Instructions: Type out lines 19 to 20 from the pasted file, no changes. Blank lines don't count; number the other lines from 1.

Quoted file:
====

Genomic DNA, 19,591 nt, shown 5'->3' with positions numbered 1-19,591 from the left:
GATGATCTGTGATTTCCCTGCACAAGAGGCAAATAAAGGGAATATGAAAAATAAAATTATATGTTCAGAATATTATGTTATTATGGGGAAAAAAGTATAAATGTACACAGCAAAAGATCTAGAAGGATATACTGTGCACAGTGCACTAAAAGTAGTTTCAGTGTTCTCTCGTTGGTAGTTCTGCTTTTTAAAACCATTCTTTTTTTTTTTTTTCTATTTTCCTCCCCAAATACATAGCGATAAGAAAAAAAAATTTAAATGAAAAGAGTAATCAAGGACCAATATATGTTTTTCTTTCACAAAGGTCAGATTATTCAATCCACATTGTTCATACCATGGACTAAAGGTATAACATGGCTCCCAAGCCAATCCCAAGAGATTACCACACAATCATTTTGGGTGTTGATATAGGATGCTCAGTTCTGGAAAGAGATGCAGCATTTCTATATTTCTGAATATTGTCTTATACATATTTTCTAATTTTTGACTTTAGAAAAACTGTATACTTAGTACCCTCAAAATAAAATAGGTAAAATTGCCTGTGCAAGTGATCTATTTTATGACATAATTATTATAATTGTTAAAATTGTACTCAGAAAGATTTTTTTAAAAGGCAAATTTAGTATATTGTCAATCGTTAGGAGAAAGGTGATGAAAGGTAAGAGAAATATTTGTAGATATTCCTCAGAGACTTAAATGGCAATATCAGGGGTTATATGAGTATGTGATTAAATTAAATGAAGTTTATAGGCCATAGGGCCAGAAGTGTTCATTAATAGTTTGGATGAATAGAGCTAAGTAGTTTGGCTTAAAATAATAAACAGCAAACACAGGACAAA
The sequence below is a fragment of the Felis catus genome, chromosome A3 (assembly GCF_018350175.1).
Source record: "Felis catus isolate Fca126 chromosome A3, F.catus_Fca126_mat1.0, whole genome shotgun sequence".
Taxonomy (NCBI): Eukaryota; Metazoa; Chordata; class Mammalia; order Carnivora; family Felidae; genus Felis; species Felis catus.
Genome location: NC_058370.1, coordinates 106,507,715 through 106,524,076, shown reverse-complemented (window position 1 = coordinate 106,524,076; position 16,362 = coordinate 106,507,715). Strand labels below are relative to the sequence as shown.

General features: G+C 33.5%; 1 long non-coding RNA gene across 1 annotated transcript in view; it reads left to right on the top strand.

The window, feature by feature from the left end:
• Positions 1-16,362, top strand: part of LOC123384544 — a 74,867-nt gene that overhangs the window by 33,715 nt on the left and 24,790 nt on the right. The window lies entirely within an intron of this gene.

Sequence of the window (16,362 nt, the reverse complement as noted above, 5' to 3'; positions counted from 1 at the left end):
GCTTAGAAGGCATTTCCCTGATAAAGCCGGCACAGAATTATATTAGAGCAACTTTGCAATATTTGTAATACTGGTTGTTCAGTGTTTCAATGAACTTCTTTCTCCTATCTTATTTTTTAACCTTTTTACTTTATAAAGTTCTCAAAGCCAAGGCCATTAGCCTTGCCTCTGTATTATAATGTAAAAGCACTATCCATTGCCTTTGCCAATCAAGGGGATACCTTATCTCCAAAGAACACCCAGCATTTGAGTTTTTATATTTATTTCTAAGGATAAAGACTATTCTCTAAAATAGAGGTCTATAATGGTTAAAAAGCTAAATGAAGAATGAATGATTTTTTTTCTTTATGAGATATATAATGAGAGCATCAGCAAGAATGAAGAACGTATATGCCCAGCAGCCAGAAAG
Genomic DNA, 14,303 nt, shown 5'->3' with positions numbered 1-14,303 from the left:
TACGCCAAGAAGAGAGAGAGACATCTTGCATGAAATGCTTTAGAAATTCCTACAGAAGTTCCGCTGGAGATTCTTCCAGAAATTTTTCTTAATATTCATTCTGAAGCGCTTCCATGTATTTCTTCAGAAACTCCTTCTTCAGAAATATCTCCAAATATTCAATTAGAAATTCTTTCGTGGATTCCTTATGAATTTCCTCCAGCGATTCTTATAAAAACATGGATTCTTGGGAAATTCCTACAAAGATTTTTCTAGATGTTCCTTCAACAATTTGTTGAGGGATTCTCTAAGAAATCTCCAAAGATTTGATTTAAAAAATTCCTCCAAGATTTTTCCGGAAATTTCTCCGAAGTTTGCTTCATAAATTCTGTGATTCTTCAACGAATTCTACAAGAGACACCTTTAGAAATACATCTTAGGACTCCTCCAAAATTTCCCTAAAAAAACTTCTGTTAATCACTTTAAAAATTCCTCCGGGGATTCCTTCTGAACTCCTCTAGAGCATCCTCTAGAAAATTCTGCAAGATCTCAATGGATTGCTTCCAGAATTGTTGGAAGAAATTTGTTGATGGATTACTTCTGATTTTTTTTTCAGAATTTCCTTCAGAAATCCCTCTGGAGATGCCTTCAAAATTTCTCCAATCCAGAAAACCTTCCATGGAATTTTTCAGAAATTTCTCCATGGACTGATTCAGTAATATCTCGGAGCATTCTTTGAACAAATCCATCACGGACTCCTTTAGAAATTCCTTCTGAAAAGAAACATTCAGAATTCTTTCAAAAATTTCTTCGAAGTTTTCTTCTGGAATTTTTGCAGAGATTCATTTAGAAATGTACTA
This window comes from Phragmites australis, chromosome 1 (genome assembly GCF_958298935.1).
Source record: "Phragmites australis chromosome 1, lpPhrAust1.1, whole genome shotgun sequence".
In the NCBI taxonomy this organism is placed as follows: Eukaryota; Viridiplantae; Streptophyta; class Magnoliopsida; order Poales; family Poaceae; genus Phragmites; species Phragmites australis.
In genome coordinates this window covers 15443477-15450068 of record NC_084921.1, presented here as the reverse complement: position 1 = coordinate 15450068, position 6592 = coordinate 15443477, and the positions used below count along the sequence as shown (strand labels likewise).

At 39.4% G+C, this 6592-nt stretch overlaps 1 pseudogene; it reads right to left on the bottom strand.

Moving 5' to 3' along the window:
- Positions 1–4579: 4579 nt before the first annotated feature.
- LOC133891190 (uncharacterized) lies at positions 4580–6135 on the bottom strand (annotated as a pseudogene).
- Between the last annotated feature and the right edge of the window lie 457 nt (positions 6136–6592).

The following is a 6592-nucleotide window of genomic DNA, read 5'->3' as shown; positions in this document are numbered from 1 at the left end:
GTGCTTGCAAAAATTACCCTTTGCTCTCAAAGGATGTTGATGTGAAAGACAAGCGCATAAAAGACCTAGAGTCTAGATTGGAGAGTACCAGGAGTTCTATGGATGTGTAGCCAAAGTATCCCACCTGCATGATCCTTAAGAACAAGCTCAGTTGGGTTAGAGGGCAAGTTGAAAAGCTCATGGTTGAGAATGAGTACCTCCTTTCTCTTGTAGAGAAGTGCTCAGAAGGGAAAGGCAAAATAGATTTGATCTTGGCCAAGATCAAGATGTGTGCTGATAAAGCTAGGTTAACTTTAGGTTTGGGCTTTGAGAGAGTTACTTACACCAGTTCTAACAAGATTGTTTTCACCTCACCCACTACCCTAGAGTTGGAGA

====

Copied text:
Moving 5' to 3' along the window:
- Positions 1–4579: 4579 nt before the first annotated feature.